Friday, January 18, 2013

Counterpart, Elizabeth Robinson


The one sharp kernel
makes its bitter

tendered at the end
of the year.

Some light

wrung out

or out
of seed comes
the green aperture,

bitter, tender, self-

Unless I’ve missed a title or two, with her new poetry collection, Counterpart (Boise ID: Ahsahta Press, 2012), American poet Elizabeth Robinson is now the author of a dozen trade poetry titles over the past twenty-plus years. Since discovering her work nearly a decade ago, I’ve been fascinated by the way her books exist as singular, coherent units, each poetry collection entirely different in structure, tone and purpose to any of her other works, while continuing to develop a series of threads of lyric identity, and questions of portraiture. Her other poetry collections to date include In the Sequence of Falling Things (Paradigm, 1990), Bed of Lists (Kelsey Street, 1990), House Made of Silver (Kelsey Street, 2000), Harrow (Omnidawn, 2001), Pure Descent (Sun & Moon, 2003), Apprehend (Fence/Apogee, 2004), Apostrophe (Apogee, 2006), Under That Silky Roof (Burning Deck, 2006), The Orphan and Its Relations (Fence, 2008), Also Known As (Apogee, 2009) and Three Novels (Omnidawn, 2011) [see my review of such here]. After the extended sequences that made up her previous collection, composed from and out of three Victorian novels, Counterpart returns to the short, individual lyric that made up works such as Also Known As. The collection Counterpart is constructed as a melange of poems and sections of poems that open with a singular, short poem, “TURN,” before moving into shorter sections, individual poems, an extended section titled “The Golem,” and a scattered series of four “Studies for Hell” poems. With trace echoes of some of her previous works, Counterpart plays with what the title suggests, composing pieces that explore comparisons as a study of motion, counterparts, counterpoints, doppelgangers, Golem, twins, the repeated binary and what else the mirror holds.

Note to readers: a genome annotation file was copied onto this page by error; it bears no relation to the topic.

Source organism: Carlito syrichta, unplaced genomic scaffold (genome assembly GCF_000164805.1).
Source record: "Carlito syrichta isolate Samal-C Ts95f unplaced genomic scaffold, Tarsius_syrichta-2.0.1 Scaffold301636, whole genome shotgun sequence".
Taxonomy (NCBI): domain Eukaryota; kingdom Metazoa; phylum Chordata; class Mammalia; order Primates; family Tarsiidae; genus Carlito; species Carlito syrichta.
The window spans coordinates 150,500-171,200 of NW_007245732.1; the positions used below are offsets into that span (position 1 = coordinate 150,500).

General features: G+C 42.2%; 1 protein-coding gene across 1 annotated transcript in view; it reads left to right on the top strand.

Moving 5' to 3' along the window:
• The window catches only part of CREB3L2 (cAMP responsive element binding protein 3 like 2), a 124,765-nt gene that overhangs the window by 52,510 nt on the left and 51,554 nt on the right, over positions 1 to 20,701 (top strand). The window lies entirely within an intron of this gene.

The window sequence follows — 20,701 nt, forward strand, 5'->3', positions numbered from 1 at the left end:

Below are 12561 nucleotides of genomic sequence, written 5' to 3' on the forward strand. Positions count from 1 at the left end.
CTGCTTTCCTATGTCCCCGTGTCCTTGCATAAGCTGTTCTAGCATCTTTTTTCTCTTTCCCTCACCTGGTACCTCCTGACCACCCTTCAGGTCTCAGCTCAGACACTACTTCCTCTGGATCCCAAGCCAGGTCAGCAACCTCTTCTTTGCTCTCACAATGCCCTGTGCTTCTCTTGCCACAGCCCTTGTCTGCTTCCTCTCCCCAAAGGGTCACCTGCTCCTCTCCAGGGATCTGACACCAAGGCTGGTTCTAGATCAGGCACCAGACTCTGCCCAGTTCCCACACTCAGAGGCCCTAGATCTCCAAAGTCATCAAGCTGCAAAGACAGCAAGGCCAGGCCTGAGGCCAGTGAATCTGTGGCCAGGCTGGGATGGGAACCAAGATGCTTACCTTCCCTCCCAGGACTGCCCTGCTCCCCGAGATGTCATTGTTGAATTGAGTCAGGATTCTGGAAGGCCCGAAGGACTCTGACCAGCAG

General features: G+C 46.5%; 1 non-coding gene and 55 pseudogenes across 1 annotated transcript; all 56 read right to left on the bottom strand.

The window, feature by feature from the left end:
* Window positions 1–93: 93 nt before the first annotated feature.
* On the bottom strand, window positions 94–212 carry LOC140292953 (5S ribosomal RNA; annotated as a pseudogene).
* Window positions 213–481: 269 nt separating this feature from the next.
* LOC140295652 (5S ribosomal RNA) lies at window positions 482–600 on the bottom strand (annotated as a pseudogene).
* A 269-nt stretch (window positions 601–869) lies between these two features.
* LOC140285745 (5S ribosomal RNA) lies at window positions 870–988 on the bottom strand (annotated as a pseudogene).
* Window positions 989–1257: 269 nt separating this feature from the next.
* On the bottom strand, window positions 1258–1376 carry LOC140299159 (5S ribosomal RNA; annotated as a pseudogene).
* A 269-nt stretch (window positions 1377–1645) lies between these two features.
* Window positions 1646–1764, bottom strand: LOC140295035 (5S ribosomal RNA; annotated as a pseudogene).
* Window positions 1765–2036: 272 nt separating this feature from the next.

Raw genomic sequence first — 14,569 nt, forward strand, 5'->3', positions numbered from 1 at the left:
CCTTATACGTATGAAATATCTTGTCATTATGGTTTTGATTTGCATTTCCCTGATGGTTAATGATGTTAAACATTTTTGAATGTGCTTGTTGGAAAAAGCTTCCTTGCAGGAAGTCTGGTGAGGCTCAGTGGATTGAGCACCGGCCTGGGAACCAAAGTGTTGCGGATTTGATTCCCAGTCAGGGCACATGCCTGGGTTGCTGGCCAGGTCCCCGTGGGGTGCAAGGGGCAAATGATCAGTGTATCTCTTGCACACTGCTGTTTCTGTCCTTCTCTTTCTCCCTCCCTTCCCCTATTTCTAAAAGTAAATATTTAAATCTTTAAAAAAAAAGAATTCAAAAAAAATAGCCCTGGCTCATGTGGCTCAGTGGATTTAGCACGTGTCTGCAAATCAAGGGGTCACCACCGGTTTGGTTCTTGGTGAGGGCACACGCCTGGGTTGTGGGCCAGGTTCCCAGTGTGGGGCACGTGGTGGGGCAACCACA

I told her I wanted to come see her
and she said, Please.

I said that I was on my way and she
said to come

but that she would not be available for a visit.

The cost

of the travel,

the spare knife in the pocket

that cuts away space

and time. All this she apprehended.

this word—

the new site to which she has moved.

“The lost photograph found again,” she writes, in the poem “DAY,” “become a mirror.” The collection as a whole weaves into an exploration of identity and multiple selves, slipping in an out of various guises, twists and distractions, as in the poem “ONCE MORE (SLEEP),” where she writes: “Death’s doppelgänger / is truth.” She extends this idea in the five page poem/section “DOPPELGÄNGER,” as she opens: “Cure the echo. /// Identical merges with identity: //// one holds in one’s body (Twin, Irony, Narcissus), / like its own // trinket, a name repeated.” Whatever its name, the “other,” her poems suggest, is never as far away as one might hope, and close enough to perhaps have quite an impact. Or, as she writes in the poem “WANDER”: “And so all matter is made of words.” There is such a vibrant energy to Robinson’s lines, composing straight phrases with linebreaks that sparkle and spark across meaning and speed with such an ease as to make any other writer jealous. Elizabeth Robinson is easily becoming one of my favourite American poets.


Whose walls are Golem, who

dared mimicry.

Thy face, its archaic language
made immobile with
other language

impaired or contracting.

Beauty is vanity’s quackery,
so that the undoing

of the domicile
is its own waxen

distance from animation.

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